Because of all of this, and my own discernments also, I believe that there is a role for him still; it is an influential one (at least); crucial it could be, contingent upon circumstances. I would not dismiss nor disregard him. Not when Guyana’s politics is as configured as it is; not with the mind of the man; not with the racial and financial atrocities committed by those who first succeeded him, then disparage him, and last use that as cover to wage their own wars of exploitations and extractions (rigging) against the sum of the Guyanese people.
From my perspective, I think his place and role must be that of an advisor, the man behind the curtains. He must be comfortable as mediator, if called upon to be a powerbroker: an unbiased and trusted one. There will be such a time soon enough. Should the situation so compel, then his service is that of arbitrator; a principled and independent one. Put differently, David Granger must remake himself in the mold of a Carter-Jackson combination; but without the mileage and visibility. He lacks the oratory, but so did Arafat and Ariel Arik, yet both got things done; a tad untidily at times, but done they were. I urge him to revisit the record of one Saul of Tarsus, and appreciate how he allowed himself to be reengineered, and then to restart and retake the high ground, slightly lower.
It is a place reserved for a chosen few only. If I were him (and I am not), I would not worry unduly over adversaries across the increasingly agitated sward. It is their same self-destructive nature and ways that devastate this land, peoples, and prospects. Indeed, there are those who cannot resist eating their young; incurable addictions assume many forms.
As churchman, army man, and history man, I am positive that the former President of Guyana has solid regard for the doors that beckon, the way I point to that he should make the rest of his life’s work. There would be required a tremendous quantity of remedial action(s) appropriate to the moment; recent past also. The discipline of a lifetime career ought to serve well. Family. Country. Duty. Integrity. Oh, before I forget: loyalty (to squaddie) pales numerous shades before those. I emphasize that the most intense focus should be on rehabilitation towards universal reputation, refurbished convictions, personal reorganization. Conversion can only be by his own hand. He can still recover, for I behold a man of promise, who dissipated his grace, when he allowed his time and environment to overtake him; when he proved not up to the moment, the tasks at hand.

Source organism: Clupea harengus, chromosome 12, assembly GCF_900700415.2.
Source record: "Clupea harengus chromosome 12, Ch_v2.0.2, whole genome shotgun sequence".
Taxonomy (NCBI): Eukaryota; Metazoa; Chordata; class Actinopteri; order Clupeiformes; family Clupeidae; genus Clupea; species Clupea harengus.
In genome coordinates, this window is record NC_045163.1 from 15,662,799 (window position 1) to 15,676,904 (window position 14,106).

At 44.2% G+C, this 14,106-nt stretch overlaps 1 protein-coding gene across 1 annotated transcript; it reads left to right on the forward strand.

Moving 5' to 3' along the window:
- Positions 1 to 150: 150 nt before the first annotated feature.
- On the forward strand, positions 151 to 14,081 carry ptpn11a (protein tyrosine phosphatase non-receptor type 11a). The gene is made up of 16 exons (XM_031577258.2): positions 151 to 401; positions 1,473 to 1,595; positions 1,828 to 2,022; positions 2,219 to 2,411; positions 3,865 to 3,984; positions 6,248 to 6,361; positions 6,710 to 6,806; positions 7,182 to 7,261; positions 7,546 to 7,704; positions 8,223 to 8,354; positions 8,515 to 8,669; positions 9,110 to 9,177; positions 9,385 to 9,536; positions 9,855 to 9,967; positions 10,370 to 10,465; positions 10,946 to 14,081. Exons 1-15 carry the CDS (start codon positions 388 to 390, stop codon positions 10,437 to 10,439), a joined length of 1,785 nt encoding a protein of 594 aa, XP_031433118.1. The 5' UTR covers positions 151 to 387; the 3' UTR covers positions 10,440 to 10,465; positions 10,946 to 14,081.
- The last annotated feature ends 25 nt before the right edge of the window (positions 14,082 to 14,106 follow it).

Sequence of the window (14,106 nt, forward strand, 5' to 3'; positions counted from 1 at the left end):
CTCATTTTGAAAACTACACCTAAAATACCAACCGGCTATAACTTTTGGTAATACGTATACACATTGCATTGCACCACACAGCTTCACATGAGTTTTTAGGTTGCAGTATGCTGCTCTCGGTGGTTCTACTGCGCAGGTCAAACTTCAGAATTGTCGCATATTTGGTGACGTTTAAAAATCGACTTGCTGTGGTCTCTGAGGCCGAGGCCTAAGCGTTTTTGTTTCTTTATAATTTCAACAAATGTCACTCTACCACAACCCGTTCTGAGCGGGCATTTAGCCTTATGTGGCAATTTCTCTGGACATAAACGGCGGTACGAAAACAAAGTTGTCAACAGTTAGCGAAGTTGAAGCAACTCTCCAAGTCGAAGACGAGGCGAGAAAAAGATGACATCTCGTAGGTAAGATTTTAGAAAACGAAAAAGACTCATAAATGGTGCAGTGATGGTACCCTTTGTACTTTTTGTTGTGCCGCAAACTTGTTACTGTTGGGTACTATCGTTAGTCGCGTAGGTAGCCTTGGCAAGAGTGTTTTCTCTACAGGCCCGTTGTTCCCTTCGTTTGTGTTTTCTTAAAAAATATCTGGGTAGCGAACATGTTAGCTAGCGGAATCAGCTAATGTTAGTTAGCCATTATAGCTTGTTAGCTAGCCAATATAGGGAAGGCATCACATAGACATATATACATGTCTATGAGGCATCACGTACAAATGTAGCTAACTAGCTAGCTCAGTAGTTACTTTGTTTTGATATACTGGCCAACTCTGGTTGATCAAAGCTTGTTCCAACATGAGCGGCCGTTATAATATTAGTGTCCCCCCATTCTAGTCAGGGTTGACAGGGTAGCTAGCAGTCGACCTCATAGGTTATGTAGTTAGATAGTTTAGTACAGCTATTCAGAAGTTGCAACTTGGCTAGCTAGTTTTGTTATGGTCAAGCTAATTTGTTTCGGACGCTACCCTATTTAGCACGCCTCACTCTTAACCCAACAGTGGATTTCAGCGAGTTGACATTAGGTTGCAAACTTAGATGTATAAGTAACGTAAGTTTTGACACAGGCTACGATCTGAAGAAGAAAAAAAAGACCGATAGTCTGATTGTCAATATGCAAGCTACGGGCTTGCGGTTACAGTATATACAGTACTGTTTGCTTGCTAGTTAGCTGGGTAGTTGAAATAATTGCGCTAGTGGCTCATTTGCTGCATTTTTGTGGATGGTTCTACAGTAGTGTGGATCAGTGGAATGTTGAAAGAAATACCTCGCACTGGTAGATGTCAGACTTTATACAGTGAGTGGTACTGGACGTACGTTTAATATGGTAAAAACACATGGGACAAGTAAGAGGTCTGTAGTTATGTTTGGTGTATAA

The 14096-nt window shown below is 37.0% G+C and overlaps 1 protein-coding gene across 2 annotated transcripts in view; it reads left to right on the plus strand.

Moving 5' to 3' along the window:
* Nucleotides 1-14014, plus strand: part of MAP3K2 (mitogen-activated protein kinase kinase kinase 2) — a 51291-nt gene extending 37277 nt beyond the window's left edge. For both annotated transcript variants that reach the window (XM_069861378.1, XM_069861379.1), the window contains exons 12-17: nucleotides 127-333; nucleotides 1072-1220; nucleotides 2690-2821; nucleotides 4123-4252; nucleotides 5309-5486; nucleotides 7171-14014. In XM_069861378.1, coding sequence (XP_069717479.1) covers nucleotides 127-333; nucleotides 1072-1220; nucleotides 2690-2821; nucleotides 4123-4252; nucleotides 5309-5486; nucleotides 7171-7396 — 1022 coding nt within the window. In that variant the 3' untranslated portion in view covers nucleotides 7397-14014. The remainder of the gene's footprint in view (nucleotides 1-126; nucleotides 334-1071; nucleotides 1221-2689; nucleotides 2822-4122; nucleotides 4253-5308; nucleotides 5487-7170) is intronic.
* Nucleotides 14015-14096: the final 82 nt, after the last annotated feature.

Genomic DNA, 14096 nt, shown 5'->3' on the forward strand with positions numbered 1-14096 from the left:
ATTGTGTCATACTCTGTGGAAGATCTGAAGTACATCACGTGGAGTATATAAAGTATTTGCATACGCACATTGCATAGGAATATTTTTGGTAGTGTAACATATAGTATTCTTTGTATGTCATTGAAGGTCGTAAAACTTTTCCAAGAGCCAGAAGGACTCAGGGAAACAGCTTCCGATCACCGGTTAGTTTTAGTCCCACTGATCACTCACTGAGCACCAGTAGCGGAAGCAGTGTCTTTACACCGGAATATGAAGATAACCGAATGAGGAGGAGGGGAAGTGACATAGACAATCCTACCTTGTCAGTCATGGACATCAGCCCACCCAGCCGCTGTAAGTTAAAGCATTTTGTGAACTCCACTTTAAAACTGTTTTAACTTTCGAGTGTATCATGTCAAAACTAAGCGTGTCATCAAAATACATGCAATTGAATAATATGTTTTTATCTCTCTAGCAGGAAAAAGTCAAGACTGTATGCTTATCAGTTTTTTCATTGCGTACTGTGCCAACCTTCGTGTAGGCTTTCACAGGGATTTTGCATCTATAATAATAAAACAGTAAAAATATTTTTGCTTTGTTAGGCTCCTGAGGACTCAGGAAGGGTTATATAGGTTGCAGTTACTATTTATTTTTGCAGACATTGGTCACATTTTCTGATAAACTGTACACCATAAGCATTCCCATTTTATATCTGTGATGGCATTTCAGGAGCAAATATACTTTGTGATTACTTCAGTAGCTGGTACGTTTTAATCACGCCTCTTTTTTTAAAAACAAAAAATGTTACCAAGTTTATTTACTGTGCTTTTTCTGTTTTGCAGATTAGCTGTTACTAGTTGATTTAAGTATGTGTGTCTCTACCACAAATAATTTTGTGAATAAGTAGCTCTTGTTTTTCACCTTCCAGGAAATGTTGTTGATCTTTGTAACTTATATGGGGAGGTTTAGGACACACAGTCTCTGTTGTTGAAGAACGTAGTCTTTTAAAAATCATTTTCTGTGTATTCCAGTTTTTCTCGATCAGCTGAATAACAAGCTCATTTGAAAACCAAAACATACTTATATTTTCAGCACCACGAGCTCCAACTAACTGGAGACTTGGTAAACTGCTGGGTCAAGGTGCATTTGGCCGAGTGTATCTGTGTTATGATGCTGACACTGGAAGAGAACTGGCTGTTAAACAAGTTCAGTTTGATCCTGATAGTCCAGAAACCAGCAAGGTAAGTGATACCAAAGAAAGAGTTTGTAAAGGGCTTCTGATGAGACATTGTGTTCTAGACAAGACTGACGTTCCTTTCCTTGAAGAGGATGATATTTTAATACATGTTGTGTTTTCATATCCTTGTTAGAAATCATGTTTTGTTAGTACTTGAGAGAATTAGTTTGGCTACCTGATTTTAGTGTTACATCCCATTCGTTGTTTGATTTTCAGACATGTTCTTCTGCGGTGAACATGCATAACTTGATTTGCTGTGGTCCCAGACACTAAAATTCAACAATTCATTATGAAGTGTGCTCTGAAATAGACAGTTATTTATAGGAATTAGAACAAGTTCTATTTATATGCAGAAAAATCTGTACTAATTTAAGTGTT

Like Saul the terrorist, who became Paul the evangelist, I believe that the former leader must travel the road from a man once feared ad despised to one that turned out to be a tireless champion of an ethos that lives to this day. Thus, his travels must be from Arthur Chung and GECOM to new things sung. He knows what I mean, namely, neither Jew nor Gentile, neither slave nor freedman. Mr. Granger has a priceless advantage: his political contemporaries have proven to be worse than him.
For now, he must be seen to be above the fray leading to December 11. This is more than internal; a nation is watching, and the franchise and future hinge on those. The kind that the former is, too. For if executed cleanly, that may be leveraged into what could be nationally. In the tense and testy tussles ahead on the national stage, he must possess the wise head of an eminence grise. A figure of stability, of fall overcome, of rising from the ashes, and of possibilities for others.